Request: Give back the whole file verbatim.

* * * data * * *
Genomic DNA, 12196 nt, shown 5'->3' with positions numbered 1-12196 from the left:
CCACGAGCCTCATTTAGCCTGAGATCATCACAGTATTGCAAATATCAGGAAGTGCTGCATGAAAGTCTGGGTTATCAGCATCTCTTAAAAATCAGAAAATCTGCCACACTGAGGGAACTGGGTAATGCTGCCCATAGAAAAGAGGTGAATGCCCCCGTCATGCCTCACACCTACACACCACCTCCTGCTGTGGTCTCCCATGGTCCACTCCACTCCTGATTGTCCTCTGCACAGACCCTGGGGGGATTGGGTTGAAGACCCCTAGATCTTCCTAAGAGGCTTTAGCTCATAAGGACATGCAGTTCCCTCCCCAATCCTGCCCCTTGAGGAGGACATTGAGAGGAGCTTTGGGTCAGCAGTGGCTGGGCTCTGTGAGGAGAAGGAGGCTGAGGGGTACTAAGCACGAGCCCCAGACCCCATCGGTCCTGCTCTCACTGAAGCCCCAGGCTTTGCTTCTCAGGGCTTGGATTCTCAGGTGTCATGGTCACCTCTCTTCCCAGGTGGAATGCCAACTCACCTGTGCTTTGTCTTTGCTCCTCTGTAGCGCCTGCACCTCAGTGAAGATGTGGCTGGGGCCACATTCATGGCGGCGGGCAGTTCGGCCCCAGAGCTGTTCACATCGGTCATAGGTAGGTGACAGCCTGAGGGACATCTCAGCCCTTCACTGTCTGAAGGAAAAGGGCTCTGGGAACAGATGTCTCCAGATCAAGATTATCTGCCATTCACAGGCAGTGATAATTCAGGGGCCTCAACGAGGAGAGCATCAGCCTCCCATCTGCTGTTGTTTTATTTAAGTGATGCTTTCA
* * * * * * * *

Genomic DNA, 12196 nt, shown 5'->3' with positions numbered 1-12196 from the left:
CCACGAGCCTCATTTAGCCTGAGATCATCACAGTATTGCAAATATCAGGAAGTGCTGCATGAAAGTCTGGGTTATCAGCATCTCTTAAAAATCAGAAAATCTGCCACACTGAGGGAACTGGGTAATGCTGCCCATAGAAAAGAGGTGAATGCCCCCGTCATGCCTCACACCTACACACCACCTCCTGCTGTGGTCTCCCATGGTCCACTCCACTCCTGATTGTCCTCTGCACAGACCCTGGGGGGATTGGGTTGAAGACCCCTAGATCTTCCTAAGAGGCTTTAGCTCATAAGGACATGCAGTTCCCTCCCCAATCCTGCCCCTTGAGGAGGACATTGAGAGGAGCTTTGGGTCAGCAGTGGCTGGGCTCTGTGAGGAGAAGGAGGCTGAGGGGTACTAAGCACGAGCCCCAGACCCCATCGGTCCTGCTCTCACTGAAGCCCCAGGCTTTGCTTCTCAGGGCTTGGATTCTCAGGTGTCATGGTCACCTCTCTTCCCAGGTGGAATGCCAACTCACCTGTGCTTTGTCTTTGCTCCTCTGTAGCGCCTGCACCTCAGTGAAGATGTGGCTGGGGCCACATTCATGGCGGCGGGCAGTTCGGCCCCAGAGCTGTTCACATCGGTCATAGGTAGGTGACAGCCTGAGGGACATCTCAGCCCTTCACTGTCTGAAGGAAAAGGGCTCTGGGAACAGATGTCTCCAGATCAAGATTATCTGCCATTCACAGGCAGTGATAATTCAGGGGCCTCAACGAGGAGAGCATCAGCCTCCCATCTGCTGTTGTTTTATTTAAGTGATGCTTTCA